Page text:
Great Party! Sorry About the Murder. Synopsis: Former cop (now private detective) Milo Rathkey has been scraping by since his divorce ten years ago. Most of his work involves following cheating spouses and finding missing people. He considers it unexciting. When Milo was eight his cop father was shot and killed, and his mother went to work as a cook for John McKnight on an estate called Lakesong. Milo lived at Lakesong for the next ten years. When John died he left Milo fifteen million dollars and half of the Lakesong estate to be shared with John’s son Sutherland. Milo is dragged into the world of the wealthy, specifically to a New Year’s Eve party hosted by the beautiful Mary Alice Bonner, whose husband James is a bully and all around nasty character. After the party, in the early hours of New Year’s Day, James in shot in his home office. His friend police Lieutenant Ernie Gramm asks Milo to assist in the investigation. The suspects include the wife, the son, two low life thugs, the brother, and two business associates, one of whom is having an affair with Mary Alice. As Milo attempts to find the murderer, he is introduced to Sutherland’s world, and Sutherland to Milo’s. The victim, James Bonner is in both worlds, as Milo comes to find out. The solution has a twist but if the reader catches the clues, it is right in front of them. On audio, the novel is narrated by Tom Lennon. Interview with D.B. Elrogg below.
Q) What is your background, and what influenced you to write a novel?
A) My career centered around television, first for local stations (including WCCO in the Twin Cities) and then CBS News and ABC News. I’ve written one or two guest pieces for magazines, but never as a staff member. All my writing was the quick, get to the point, let the visual tell the story of television. Alyce on the other hand, has been a talented and gifted English teacher for almost thirty years. Her writing is much more formal, so every time I write the word “very” I get an electric shock! English teachers have an aversion to the word “very.” I do get to use it in dialog because people say it all the time.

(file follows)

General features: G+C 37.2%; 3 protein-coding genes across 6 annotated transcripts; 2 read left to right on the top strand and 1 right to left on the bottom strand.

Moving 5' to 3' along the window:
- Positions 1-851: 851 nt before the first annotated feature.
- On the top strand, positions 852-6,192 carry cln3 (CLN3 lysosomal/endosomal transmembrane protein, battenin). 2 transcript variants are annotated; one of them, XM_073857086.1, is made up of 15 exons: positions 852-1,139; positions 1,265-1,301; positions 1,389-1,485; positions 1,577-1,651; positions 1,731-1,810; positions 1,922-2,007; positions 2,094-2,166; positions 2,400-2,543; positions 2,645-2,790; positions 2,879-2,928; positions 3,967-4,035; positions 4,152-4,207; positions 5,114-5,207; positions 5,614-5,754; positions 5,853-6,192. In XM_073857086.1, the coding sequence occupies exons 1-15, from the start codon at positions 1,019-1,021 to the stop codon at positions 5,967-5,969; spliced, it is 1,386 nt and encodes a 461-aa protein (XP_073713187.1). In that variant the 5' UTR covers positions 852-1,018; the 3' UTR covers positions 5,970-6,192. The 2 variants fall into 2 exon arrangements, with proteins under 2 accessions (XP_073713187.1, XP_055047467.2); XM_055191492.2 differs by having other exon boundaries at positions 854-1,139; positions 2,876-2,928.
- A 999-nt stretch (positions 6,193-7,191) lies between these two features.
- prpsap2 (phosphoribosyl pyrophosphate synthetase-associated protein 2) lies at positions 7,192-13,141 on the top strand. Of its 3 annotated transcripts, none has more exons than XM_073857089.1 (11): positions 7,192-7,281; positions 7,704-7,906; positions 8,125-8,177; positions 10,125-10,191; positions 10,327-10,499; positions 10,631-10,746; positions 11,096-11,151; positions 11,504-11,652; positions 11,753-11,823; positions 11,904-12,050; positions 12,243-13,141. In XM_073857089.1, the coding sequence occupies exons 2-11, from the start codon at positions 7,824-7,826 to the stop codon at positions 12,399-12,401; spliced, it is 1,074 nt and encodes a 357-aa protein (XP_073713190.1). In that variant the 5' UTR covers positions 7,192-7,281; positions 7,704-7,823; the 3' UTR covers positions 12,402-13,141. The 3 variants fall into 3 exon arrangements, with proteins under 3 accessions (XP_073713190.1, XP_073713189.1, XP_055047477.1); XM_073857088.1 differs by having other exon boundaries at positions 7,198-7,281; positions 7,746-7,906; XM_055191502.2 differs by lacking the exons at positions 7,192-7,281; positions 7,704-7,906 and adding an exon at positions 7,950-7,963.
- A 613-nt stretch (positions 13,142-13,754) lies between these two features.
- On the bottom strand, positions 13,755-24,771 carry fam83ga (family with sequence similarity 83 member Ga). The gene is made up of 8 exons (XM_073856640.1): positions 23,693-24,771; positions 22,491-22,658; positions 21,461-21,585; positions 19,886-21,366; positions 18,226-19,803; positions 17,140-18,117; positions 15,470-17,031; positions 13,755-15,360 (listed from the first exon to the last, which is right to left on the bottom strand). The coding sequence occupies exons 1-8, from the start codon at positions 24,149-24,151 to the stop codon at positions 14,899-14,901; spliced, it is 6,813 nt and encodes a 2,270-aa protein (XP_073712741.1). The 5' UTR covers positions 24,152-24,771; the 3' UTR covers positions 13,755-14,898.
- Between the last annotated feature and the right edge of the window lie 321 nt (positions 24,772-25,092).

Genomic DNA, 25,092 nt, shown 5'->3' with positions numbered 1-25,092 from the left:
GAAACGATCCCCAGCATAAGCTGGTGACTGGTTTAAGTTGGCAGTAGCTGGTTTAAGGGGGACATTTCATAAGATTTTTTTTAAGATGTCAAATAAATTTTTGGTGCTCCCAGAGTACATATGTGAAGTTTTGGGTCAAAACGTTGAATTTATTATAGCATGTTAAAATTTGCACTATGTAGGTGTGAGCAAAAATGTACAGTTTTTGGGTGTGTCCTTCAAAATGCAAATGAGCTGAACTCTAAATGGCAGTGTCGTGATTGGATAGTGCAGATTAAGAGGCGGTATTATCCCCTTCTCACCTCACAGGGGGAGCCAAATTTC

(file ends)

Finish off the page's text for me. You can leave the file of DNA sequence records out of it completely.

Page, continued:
Q) Trump especially. Why not non-fiction, like many journalists?
A) We never did have much interest in writing nonfiction books. I think the process would be mind numbing and I have great respect for those that do it. Writing fiction, especially fiction with a little humor, is far more fun, and we’re retired. Fiction does sell better but we’re not writing to become fabulously wealthy. We wanted to do something together and to have fun. We did, however, blow our first royalty check at Baskin Robbins. We each got double scoops!
Q) Al Roker writes fiction too; and now Bill Clinton. Generally, fiction sells better unless the person is famous or in the news spotlight. Did any of the events in your novel actually happen?
A) I have a relative who said there is no way the ending of Great Party could occur in real life. I assured her—not only could it occur, but it did. Of course the story lines are changed and embellished to fit our plots! I tend to write, and Alyce tends to fix, until we come to writing scenes involving women. Then she writes and I keep my mouth shut. There is an occasional “Oh come on, how long can she be mad about this?” To which the response is “More than four pages.” Alyce is also the stickler on not using poetic license. “How did he get out on the lawn? There’s no door there!’ I have to admit ninety nine percent of the time she’s right.
Q) Of corpse. Fav authors or influence?
A) We are fans of Agatha Christie, especially for how she crafts a mystery. Her readers get a chance to solve the crime, if they avoid the red hearings. We hope our books do the same although rising to Christie’s level would be next to impossible. I also appreciate writers who create interesting characters. Lynn Florkiewicz, Faith Martin, and P.B. Kolleri are among my favorites, although I wish Kolleri would quit traveling and get back to England.
Q) What news stories influenced your writing? Any anecdotes to share?
A) In my time as a television reporter and producer I covered a multitude of crimes, many of which will appear in our books. The scam being run by James Bonner in Great Party actually happened in Duluth in the seventies. Likewise our second book mirrors a real life murder. Our third book will probably have a fictional account of a double murder which occurred in St. Paul in the eighties. In that case I was allowed to read the police file and realized how conflicting the various witnesses were in their accounts. Even people’s perceptions of the victims were wildly different.
Q) What’s next for you? Sequel?
A) We have just finished the first draft of book two. We will rewrite it two more times before publishing it. Hopefully it will be out in October. We write for the fun of it, and are pleasantly surprised by the number of great reviews by people who seem to enjoy it as much as we do.